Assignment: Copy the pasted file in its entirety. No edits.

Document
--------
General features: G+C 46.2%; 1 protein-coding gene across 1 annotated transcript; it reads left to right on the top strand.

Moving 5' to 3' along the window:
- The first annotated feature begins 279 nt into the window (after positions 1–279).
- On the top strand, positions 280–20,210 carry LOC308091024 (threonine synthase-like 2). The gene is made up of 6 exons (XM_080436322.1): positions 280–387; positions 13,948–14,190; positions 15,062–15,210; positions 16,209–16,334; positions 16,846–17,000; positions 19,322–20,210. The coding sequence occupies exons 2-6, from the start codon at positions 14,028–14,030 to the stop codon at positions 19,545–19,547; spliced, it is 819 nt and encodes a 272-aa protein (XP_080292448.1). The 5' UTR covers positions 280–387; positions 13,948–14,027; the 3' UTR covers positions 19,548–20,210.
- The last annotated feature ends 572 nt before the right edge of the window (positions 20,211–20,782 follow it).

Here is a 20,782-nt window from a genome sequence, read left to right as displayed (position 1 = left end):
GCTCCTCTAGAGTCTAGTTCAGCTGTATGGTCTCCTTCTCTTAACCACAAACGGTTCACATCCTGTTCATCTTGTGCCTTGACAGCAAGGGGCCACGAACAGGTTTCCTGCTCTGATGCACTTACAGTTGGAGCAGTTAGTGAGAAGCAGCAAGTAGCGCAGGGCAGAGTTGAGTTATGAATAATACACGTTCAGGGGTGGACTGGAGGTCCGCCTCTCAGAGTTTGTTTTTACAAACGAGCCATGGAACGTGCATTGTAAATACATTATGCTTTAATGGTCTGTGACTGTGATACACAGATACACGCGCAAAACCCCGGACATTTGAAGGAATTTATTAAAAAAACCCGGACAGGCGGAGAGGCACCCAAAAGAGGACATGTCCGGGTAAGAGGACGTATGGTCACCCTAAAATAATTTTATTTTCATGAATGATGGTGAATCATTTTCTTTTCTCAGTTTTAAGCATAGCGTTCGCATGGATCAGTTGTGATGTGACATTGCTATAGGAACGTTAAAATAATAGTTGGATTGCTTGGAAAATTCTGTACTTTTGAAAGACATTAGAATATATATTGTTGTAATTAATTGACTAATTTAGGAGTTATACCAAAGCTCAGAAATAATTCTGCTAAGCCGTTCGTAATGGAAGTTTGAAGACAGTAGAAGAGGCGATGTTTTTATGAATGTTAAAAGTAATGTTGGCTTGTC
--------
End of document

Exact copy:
General features: G+C 46.2%; 1 protein-coding gene across 1 annotated transcript; it reads left to right on the top strand.

Moving 5' to 3' along the window:
- The first annotated feature begins 279 nt into the window (after positions 1–279).
- On the top strand, positions 280–20,210 carry LOC308091024 (threonine synthase-like 2). The gene is made up of 6 exons (XM_080436322.1): positions 280–387; positions 13,948–14,190; positions 15,062–15,210; positions 16,209–16,334; positions 16,846–17,000; positions 19,322–20,210. The coding sequence occupies exons 2-6, from the start codon at positions 14,028–14,030 to the stop codon at positions 19,545–19,547; spliced, it is 819 nt and encodes a 272-aa protein (XP_080292448.1). The 5' UTR covers positions 280–387; positions 13,948–14,027; the 3' UTR covers positions 19,548–20,210.
- The last annotated feature ends 572 nt before the right edge of the window (positions 20,211–20,782 follow it).

Here is a 20,782-nt window from a genome sequence, read left to right as displayed (position 1 = left end):
GCTCCTCTAGAGTCTAGTTCAGCTGTATGGTCTCCTTCTCTTAACCACAAACGGTTCACATCCTGTTCATCTTGTGCCTTGACAGCAAGGGGCCACGAACAGGTTTCCTGCTCTGATGCACTTACAGTTGGAGCAGTTAGTGAGAAGCAGCAAGTAGCGCAGGGCAGAGTTGAGTTATGAATAATACACGTTCAGGGGTGGACTGGAGGTCCGCCTCTCAGAGTTTGTTTTTACAAACGAGCCATGGAACGTGCATTGTAAATACATTATGCTTTAATGGTCTGTGACTGTGATACACAGATACACGCGCAAAACCCCGGACATTTGAAGGAATTTATTAAAAAAACCCGGACAGGCGGAGAGGCACCCAAAAGAGGACATGTCCGGGTAAGAGGACGTATGGTCACCCTAAAATAATTTTATTTTCATGAATGATGGTGAATCATTTTCTTTTCTCAGTTTTAAGCATAGCGTTCGCATGGATCAGTTGTGATGTGACATTGCTATAGGAACGTTAAAATAATAGTTGGATTGCTTGGAAAATTCTGTACTTTTGAAAGACATTAGAATATATATTGTTGTAATTAATTGACTAATTTAGGAGTTATACCAAAGCTCAGAAATAATTCTGCTAAGCCGTTCGTAATGGAAGTTTGAAGACAGTAGAAGAGGCGATGTTTTTATGAATGTTAAAAGTAATGTTGGCTTGTC